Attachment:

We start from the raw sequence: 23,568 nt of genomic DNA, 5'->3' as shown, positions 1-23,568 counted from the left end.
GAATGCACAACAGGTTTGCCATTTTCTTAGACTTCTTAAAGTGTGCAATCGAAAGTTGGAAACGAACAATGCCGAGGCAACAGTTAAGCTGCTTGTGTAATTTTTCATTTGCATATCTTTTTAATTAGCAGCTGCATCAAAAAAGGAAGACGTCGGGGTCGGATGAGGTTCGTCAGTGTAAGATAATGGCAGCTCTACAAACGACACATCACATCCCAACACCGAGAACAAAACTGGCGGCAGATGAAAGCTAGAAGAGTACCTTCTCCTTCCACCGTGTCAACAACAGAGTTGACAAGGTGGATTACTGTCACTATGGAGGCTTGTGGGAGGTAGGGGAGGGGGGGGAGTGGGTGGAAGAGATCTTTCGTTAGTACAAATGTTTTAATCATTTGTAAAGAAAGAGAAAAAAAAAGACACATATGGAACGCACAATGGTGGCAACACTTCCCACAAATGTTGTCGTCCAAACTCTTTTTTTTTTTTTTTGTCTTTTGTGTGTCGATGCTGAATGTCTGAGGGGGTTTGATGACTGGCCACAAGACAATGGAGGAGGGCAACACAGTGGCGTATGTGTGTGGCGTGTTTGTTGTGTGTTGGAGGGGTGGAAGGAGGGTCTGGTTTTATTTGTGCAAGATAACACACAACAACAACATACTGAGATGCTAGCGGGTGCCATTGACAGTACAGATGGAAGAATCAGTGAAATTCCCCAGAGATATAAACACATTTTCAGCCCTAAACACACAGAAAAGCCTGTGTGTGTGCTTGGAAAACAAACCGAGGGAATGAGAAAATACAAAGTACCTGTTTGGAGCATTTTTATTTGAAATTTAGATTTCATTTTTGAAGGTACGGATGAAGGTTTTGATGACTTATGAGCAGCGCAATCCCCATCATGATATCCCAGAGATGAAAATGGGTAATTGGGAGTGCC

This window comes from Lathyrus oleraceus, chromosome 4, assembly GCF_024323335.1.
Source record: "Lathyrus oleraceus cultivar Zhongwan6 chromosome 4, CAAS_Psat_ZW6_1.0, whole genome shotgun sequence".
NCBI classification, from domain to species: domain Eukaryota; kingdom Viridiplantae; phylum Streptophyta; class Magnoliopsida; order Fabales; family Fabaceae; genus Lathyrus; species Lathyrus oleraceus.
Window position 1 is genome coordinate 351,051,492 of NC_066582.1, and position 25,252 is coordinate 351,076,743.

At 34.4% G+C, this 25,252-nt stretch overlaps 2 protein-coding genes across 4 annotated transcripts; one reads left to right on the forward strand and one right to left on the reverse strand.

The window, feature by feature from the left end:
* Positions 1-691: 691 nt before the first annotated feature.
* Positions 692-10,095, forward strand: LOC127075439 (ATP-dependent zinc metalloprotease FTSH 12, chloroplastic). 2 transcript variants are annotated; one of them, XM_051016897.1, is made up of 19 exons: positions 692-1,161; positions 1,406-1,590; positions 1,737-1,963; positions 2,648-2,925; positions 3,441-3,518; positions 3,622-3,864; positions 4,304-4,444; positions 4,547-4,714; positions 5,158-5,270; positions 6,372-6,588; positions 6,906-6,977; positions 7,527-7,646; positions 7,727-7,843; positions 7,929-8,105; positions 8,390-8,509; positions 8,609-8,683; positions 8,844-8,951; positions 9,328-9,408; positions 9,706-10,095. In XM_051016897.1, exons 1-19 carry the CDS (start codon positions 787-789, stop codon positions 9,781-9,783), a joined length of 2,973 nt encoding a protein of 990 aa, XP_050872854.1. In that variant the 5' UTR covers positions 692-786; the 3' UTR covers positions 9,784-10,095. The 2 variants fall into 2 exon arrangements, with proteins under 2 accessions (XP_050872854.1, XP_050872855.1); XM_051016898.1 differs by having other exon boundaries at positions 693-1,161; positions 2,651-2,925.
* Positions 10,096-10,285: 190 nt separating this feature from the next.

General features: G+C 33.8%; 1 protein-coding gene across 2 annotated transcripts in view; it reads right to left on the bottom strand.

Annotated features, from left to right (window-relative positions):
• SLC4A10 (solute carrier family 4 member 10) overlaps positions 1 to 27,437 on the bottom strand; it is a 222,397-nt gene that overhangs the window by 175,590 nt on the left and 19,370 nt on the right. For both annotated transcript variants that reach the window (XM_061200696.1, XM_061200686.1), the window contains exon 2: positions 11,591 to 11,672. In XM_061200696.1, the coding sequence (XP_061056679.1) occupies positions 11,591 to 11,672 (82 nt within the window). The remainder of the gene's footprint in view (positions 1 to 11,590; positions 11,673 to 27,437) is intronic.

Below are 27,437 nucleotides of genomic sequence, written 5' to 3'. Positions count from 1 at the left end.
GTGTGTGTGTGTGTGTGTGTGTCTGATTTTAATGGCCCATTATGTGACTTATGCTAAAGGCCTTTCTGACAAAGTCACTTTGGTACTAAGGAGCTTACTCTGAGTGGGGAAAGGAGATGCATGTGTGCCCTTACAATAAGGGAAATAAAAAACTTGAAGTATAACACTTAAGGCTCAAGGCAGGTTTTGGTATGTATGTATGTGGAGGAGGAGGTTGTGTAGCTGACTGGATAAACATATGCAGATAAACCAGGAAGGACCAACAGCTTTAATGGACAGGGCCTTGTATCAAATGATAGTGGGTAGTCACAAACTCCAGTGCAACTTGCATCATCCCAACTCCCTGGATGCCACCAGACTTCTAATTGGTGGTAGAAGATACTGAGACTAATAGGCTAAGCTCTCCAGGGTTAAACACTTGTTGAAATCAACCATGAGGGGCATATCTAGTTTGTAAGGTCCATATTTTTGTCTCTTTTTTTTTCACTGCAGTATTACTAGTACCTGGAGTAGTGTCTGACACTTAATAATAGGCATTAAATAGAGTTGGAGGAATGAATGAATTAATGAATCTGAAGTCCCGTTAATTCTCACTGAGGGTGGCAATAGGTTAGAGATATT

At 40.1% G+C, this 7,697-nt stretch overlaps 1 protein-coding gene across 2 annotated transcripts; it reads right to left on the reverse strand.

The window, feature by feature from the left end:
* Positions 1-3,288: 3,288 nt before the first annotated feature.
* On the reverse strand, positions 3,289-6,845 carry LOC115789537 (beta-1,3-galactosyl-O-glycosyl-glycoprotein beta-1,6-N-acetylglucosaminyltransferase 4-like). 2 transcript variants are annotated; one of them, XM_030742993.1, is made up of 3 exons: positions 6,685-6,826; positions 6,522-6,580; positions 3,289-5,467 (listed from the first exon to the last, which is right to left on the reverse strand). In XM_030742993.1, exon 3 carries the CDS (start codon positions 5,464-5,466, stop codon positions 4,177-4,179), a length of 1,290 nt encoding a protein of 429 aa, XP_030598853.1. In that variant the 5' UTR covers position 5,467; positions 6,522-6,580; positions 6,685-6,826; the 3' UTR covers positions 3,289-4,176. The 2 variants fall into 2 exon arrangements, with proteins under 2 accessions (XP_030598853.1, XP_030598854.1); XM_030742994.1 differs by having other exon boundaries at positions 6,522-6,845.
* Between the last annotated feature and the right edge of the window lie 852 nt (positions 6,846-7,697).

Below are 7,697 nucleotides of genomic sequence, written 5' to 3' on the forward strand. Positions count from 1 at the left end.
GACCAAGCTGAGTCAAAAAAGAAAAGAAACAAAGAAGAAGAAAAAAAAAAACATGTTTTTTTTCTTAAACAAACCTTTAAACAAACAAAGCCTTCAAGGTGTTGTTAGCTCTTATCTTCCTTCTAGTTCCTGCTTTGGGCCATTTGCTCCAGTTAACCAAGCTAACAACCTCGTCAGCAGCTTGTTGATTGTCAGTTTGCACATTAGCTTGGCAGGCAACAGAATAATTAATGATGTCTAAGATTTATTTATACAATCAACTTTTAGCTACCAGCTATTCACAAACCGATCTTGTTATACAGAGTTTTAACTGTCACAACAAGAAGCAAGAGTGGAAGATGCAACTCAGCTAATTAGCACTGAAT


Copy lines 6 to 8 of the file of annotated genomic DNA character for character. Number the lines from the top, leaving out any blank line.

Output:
Window position 1 is genome coordinate 351,051,492 of NC_066582.1, and position 25,252 is coordinate 351,076,743.

At 34.4% G+C, this 25,252-nt stretch overlaps 2 protein-coding genes across 4 annotated transcripts; one reads left to right on the forward strand and one right to left on the reverse strand.

The window, feature by feature from the left end: